Chairman of the Parliamentary Standing Committee on Business and Majority Leader, Hon. Osei Kyei Mensah-Bonsu, has indicated that the House will not respond to the pressure mounted by some group of media practitioners on the passage of the Right to Information Bill (RTI), 2018.
He stated that Parliament follow procedures in the discharge of its duties and that, pressure from Civil Society Organisations (CSO) and other individuals will not push Parliament to rush in passing the RTI Bill, 2018.
In an interview with newslinegh.com, the Leader of Government Business who doubles as Minister for Parliamentary Affairs, pointed out that it is important the House is allowed to do its work without any interference from CSOs.
“We know what we must do. We are not responding to public pressure. The people of this country have sent us here to do a good job for them. That is what we are going to do”. He responded.
The Majority Leader reiterated that the House is committed to do diligent work, and that the Bill will be treated as a matter of urgency by the close of the Third Sitting.
“MPs will do what is expected of them with all due diligence. The public should be assured that the RTI Bill will be dealt with by the close of this session”.
Pressure from Media Coalition on RTI Bill
On Tuesday, October 31, 2018, a cross section of media practitioners stormed parliament in an attempt to mount pressure on the House for the passage of the Right to Information Bill, 2018.
However, their demand to sit in the public gallery was not granted and were denied entry by the security of Parliament.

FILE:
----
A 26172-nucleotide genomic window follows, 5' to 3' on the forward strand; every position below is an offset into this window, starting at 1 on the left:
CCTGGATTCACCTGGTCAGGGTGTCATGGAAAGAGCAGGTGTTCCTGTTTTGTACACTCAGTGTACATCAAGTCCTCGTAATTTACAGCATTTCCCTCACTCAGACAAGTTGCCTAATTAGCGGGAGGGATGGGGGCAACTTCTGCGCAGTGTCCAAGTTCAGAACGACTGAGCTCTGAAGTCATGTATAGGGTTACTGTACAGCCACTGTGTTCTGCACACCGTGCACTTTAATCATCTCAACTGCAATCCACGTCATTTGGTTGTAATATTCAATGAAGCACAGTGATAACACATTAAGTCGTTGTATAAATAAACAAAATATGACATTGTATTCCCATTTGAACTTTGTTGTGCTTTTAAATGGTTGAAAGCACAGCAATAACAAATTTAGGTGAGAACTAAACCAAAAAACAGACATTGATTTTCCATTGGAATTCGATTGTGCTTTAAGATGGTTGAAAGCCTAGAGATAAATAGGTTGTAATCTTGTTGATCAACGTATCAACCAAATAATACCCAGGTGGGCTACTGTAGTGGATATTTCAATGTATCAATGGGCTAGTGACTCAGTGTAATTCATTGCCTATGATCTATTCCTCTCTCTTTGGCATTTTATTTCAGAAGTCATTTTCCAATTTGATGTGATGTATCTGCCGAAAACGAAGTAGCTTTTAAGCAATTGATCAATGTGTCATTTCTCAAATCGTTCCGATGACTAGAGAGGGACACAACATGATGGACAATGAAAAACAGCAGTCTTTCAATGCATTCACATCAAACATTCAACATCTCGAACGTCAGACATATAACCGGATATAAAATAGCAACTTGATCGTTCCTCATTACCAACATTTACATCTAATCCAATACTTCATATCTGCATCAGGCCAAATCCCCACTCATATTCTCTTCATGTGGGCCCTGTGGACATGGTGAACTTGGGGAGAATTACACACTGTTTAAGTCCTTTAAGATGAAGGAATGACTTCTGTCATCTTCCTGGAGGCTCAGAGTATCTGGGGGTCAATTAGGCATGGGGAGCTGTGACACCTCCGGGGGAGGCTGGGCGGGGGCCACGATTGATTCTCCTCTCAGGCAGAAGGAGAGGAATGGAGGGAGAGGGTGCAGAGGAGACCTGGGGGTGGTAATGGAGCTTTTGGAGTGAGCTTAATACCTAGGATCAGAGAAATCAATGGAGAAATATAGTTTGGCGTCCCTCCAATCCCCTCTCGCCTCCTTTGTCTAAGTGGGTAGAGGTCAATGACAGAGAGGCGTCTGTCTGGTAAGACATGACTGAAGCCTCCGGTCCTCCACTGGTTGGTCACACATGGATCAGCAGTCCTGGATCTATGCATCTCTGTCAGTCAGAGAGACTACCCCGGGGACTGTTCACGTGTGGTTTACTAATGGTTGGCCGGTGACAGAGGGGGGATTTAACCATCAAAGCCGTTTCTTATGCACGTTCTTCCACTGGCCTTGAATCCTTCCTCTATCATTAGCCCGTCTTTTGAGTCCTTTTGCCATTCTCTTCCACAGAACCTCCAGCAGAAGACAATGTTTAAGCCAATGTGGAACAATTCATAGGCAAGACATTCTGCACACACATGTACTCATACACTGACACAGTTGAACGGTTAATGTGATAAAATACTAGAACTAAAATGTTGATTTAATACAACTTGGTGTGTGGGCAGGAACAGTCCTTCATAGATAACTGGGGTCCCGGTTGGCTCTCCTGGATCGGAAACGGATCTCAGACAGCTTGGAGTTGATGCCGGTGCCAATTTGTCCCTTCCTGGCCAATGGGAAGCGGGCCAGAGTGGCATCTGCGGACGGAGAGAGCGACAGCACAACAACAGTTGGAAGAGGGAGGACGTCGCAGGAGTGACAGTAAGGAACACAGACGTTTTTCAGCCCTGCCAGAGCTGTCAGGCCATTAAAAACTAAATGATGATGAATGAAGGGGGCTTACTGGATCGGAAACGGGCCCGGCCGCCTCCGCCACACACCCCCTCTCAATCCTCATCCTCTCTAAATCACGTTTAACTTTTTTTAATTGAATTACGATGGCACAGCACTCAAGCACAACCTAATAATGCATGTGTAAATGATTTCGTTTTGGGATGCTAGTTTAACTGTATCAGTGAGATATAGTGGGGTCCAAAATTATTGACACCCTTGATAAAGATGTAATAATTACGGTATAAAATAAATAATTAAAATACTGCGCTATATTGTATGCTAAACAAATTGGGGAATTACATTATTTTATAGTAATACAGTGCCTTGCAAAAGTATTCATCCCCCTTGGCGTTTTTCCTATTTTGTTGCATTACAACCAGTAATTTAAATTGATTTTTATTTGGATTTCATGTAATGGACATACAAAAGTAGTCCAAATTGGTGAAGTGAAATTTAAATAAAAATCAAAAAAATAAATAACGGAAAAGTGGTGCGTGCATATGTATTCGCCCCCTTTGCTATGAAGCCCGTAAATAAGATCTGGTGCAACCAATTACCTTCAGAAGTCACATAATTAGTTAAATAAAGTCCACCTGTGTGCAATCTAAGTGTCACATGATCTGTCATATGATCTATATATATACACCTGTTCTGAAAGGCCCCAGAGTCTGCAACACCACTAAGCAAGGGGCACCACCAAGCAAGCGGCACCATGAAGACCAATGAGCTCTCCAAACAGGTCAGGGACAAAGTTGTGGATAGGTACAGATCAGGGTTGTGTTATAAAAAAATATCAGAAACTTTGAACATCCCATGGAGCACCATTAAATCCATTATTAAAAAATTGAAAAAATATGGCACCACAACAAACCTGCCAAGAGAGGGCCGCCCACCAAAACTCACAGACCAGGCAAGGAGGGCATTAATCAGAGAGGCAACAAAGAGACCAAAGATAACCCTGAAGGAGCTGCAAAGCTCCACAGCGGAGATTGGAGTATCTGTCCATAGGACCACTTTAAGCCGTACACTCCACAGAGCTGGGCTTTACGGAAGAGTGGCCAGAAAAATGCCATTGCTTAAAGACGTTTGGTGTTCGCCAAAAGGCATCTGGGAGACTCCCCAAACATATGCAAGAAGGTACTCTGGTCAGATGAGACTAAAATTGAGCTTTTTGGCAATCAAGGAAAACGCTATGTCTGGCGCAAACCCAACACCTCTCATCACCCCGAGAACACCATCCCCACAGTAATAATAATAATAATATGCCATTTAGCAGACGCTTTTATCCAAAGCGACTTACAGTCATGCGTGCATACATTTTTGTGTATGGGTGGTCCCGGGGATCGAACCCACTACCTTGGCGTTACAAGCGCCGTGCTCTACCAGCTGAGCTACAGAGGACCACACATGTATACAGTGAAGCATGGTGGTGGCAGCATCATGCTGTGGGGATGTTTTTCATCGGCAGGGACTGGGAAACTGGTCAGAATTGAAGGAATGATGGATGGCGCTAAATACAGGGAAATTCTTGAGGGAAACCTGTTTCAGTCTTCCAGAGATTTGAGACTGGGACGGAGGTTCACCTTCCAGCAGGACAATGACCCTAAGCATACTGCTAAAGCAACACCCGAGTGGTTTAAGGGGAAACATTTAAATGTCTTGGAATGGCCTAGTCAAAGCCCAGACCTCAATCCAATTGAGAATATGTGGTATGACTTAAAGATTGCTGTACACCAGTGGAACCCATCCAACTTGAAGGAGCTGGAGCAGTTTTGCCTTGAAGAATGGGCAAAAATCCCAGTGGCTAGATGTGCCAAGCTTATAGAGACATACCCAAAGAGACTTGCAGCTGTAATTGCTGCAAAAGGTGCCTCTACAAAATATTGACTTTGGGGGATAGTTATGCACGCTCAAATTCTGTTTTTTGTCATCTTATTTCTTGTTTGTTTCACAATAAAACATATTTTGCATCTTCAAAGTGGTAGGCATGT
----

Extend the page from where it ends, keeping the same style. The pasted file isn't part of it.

RTI Bill; the Journey so far
The RTI Bill, 2018, has been in legislation for two decades due to failure on the part of successive governments to ensure its passage, despite several assurances.
The Bill was first drafted 22 years ago under the auspices of the Institute of Economic Affairs (IEA) with purpose of transparency and accountability in all government sectors.
The then draft Executive Bill was subsequently reviewed in 2003, 2005 and 2007 but was never laid in Parliament until February 5, 2010.
Subsequently, the Bill was withdrawn from Parliament to review and amend some controversial clauses.
On June 25, 2015, the then Minister for Justice and Attorney-General, Mrs. Marietta Brew Oppong moved for the Second Reading of the Bill in Parliament.
The Bill has undergone several amendments and is currently under the Consideration Stage at Parliament after going through First and Second Reading.